Chapter 2: Waging War
Welcome to the third chapter (below) in my Art of War series. This chapter looks at the strategies of attacking your enemy...
Chapter 3: Attack by Strategem
In the art of war, the best thing to do is take the enemy’s resources whole and intact. To shatter and destroy it is not so good.
Therefore, to fight and conquer in all battles is not supreme excellence. Supreme excellence consists in breaking the enemy’s resistance without actually fighting.
The highest form of leadership is to prevent the enemy’s plans. The next best is to prevent the gathering of the enemy’s fleets. The next in order is to attack the enemy’s fleet in space, and the worst policy of all is to besiege stations.
The rule is not to besiege stations if it can possibly be avoided. The preparations will cost too much, and the losses will be too great.
The skilful leader subdues the enemy’s fleet without fighting. He captures their stations without laying siege to them. He overthrows their leadership without lengthy operations in the field.
With his fleets intact, he will dispute the mastery of the Empire, and thus, without losing a single pilot, his victory will be complete. This is the method of attacking by stratagem.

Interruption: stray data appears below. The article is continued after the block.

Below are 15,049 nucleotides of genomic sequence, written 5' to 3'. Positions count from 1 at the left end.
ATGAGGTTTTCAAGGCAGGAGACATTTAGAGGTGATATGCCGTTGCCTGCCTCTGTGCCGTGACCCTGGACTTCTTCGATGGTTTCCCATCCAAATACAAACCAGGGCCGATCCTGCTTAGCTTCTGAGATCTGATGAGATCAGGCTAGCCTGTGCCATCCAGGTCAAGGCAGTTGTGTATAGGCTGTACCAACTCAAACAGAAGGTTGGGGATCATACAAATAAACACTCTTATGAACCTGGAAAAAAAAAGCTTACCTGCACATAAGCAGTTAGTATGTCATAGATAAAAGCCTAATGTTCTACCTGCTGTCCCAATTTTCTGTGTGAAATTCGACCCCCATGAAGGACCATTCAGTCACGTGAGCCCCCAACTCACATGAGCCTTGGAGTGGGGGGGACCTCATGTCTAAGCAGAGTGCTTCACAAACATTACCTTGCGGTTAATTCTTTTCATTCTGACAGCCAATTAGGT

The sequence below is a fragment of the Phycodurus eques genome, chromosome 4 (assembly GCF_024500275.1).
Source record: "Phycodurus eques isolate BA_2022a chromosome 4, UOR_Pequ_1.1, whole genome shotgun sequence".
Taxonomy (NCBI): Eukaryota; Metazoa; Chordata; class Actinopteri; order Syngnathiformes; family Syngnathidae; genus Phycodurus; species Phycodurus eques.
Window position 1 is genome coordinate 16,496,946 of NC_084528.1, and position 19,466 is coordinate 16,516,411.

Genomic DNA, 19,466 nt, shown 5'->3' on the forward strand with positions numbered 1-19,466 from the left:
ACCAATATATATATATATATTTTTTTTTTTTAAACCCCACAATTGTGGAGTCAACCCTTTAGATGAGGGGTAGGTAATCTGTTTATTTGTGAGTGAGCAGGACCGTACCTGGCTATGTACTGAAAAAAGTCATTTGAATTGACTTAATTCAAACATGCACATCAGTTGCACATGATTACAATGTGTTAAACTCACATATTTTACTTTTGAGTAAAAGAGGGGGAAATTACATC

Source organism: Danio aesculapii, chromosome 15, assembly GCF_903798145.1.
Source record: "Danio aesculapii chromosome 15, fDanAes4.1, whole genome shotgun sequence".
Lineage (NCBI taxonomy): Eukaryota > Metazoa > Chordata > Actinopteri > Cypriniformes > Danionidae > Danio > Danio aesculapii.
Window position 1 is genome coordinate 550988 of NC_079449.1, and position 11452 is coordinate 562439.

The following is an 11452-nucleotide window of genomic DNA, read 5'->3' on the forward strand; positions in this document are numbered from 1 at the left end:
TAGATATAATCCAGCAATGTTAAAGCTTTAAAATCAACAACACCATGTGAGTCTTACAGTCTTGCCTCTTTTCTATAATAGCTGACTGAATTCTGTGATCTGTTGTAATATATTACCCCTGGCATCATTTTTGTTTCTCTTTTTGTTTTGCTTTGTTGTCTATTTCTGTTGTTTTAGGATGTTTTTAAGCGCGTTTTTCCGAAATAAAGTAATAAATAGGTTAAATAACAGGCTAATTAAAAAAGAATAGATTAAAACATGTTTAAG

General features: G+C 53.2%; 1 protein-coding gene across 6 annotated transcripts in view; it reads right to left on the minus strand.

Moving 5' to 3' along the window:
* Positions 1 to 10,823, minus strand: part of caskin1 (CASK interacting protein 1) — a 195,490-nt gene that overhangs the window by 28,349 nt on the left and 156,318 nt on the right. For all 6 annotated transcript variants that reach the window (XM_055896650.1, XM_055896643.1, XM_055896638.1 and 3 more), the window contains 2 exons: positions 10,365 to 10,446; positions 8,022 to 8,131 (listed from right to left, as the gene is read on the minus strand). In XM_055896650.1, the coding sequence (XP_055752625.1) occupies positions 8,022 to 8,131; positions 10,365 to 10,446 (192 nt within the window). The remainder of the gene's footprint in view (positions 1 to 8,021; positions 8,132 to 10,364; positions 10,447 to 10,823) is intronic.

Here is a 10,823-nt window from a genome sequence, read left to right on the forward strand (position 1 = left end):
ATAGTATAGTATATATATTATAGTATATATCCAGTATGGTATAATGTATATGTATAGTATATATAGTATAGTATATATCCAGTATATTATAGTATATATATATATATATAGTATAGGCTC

It is the rule in war:
- If your fleet is ten to the enemy’s one, surround him.
- If five to one, attack him.
- If twice as numerous, divide the fleet into two.
- If equally matched, we can offer battle.
- If slightly inferior in numbers, we can avoid the enemy.
- If unequal in every way, you can flee from them.
There are three ways a leader can bring misfortune upon the fleet:
- By commanding the army to advance or to retreat, being ignorant of the fact it can’t obey.
- By attempting to lead a fleet in the same way as he leads a corporation, being ignorant of the conditions which affect a fleet. This causes restlessness in the pilot’s minds.
- By employing the officers of his fleet without discrimination, through ignorance of the military principle of 'adaptation to circumstances'. This shakes the confidence of the pilots.
- He will win who knows when to fight and when not to fight.
- He will win who knows how to handle both superior and inferior fleets.
- He will win whose fleet is animated by the same spirit throughout all its ranks.
- He will win who, prepared, waits to take the enemy unprepared.
- He will win who has military capacity and is not interfered with by civilian leadership.